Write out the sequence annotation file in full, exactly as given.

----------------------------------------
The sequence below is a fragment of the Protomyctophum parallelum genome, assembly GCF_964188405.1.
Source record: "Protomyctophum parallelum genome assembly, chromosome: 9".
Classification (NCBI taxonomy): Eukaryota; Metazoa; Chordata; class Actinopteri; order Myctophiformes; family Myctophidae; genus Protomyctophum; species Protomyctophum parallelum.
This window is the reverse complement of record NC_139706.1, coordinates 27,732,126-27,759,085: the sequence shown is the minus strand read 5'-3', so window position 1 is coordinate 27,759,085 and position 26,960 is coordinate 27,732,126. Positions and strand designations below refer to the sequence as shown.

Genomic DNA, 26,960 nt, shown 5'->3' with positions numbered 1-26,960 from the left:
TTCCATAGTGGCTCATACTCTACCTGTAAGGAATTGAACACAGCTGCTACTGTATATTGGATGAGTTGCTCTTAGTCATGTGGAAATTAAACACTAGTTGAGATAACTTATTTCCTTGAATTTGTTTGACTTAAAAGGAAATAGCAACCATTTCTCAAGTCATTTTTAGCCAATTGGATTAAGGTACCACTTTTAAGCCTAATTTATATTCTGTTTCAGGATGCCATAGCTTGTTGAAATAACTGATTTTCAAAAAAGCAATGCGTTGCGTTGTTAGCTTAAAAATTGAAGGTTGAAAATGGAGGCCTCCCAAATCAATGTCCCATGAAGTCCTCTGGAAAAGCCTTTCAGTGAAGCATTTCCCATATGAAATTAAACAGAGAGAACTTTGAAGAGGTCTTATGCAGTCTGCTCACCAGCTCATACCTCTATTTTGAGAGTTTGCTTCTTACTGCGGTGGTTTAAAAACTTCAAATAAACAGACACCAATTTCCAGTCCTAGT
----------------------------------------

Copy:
The sequence below is a fragment of the Protomyctophum parallelum genome, assembly GCF_964188405.1.
Source record: "Protomyctophum parallelum genome assembly, chromosome: 9".
Classification (NCBI taxonomy): Eukaryota; Metazoa; Chordata; class Actinopteri; order Myctophiformes; family Myctophidae; genus Protomyctophum; species Protomyctophum parallelum.
This window is the reverse complement of record NC_139706.1, coordinates 27,732,126-27,759,085: the sequence shown is the minus strand read 5'-3', so window position 1 is coordinate 27,759,085 and position 26,960 is coordinate 27,732,126. Positions and strand designations below refer to the sequence as shown.

Genomic DNA, 26,960 nt, shown 5'->3' with positions numbered 1-26,960 from the left:
TTCCATAGTGGCTCATACTCTACCTGTAAGGAATTGAACACAGCTGCTACTGTATATTGGATGAGTTGCTCTTAGTCATGTGGAAATTAAACACTAGTTGAGATAACTTATTTCCTTGAATTTGTTTGACTTAAAAGGAAATAGCAACCATTTCTCAAGTCATTTTTAGCCAATTGGATTAAGGTACCACTTTTAAGCCTAATTTATATTCTGTTTCAGGATGCCATAGCTTGTTGAAATAACTGATTTTCAAAAAAGCAATGCGTTGCGTTGTTAGCTTAAAAATTGAAGGTTGAAAATGGAGGCCTCCCAAATCAATGTCCCATGAAGTCCTCTGGAAAAGCCTTTCAGTGAAGCATTTCCCATATGAAATTAAACAGAGAGAACTTTGAAGAGGTCTTATGCAGTCTGCTCACCAGCTCATACCTCTATTTTGAGAGTTTGCTTCTTACTGCGGTGGTTTAAAAACTTCAAATAAACAGACACCAATTTCCAGTCCTAGT